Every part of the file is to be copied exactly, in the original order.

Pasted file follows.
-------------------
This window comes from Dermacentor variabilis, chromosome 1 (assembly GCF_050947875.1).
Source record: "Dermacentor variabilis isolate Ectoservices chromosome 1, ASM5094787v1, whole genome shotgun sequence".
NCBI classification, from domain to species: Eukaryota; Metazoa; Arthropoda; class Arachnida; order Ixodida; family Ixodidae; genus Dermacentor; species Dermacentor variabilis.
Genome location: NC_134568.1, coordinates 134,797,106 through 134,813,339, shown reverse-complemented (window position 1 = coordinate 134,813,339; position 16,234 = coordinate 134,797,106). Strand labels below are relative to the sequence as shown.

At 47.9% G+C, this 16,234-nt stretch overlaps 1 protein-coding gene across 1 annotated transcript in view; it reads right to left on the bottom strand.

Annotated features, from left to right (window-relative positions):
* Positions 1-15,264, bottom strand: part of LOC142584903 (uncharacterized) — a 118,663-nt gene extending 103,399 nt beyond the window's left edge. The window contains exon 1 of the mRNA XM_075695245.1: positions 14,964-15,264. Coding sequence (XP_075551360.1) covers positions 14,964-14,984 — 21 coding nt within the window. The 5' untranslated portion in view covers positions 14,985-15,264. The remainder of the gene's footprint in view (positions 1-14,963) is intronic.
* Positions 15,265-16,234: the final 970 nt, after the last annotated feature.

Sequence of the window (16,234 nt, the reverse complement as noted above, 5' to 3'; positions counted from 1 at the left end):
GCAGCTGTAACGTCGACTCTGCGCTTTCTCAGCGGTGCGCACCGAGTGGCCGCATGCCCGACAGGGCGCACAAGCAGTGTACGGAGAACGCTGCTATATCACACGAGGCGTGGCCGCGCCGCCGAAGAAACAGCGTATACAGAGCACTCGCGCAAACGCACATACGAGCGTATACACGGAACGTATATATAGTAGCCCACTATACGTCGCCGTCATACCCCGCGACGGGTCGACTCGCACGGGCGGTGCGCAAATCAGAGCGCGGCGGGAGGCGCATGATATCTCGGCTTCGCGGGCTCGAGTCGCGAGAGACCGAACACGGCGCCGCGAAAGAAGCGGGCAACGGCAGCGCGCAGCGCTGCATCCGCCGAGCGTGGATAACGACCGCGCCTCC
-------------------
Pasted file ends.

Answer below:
This window comes from Dermacentor variabilis, chromosome 1 (assembly GCF_050947875.1).
Source record: "Dermacentor variabilis isolate Ectoservices chromosome 1, ASM5094787v1, whole genome shotgun sequence".
NCBI classification, from domain to species: Eukaryota; Metazoa; Arthropoda; class Arachnida; order Ixodida; family Ixodidae; genus Dermacentor; species Dermacentor variabilis.
Genome location: NC_134568.1, coordinates 134,797,106 through 134,813,339, shown reverse-complemented (window position 1 = coordinate 134,813,339; position 16,234 = coordinate 134,797,106). Strand labels below are relative to the sequence as shown.

At 47.9% G+C, this 16,234-nt stretch overlaps 1 protein-coding gene across 1 annotated transcript in view; it reads right to left on the bottom strand.

Annotated features, from left to right (window-relative positions):
* Positions 1-15,264, bottom strand: part of LOC142584903 (uncharacterized) — a 118,663-nt gene extending 103,399 nt beyond the window's left edge. The window contains exon 1 of the mRNA XM_075695245.1: positions 14,964-15,264. Coding sequence (XP_075551360.1) covers positions 14,964-14,984 — 21 coding nt within the window. The 5' untranslated portion in view covers positions 14,985-15,264. The remainder of the gene's footprint in view (positions 1-14,963) is intronic.
* Positions 15,265-16,234: the final 970 nt, after the last annotated feature.

Sequence of the window (16,234 nt, the reverse complement as noted above, 5' to 3'; positions counted from 1 at the left end):
GCAGCTGTAACGTCGACTCTGCGCTTTCTCAGCGGTGCGCACCGAGTGGCCGCATGCCCGACAGGGCGCACAAGCAGTGTACGGAGAACGCTGCTATATCACACGAGGCGTGGCCGCGCCGCCGAAGAAACAGCGTATACAGAGCACTCGCGCAAACGCACATACGAGCGTATACACGGAACGTATATATAGTAGCCCACTATACGTCGCCGTCATACCCCGCGACGGGTCGACTCGCACGGGCGGTGCGCAAATCAGAGCGCGGCGGGAGGCGCATGATATCTCGGCTTCGCGGGCTCGAGTCGCGAGAGACCGAACACGGCGCCGCGAAAGAAGCGGGCAACGGCAGCGCGCAGCGCTGCATCCGCCGAGCGTGGATAACGACCGCGCCTCC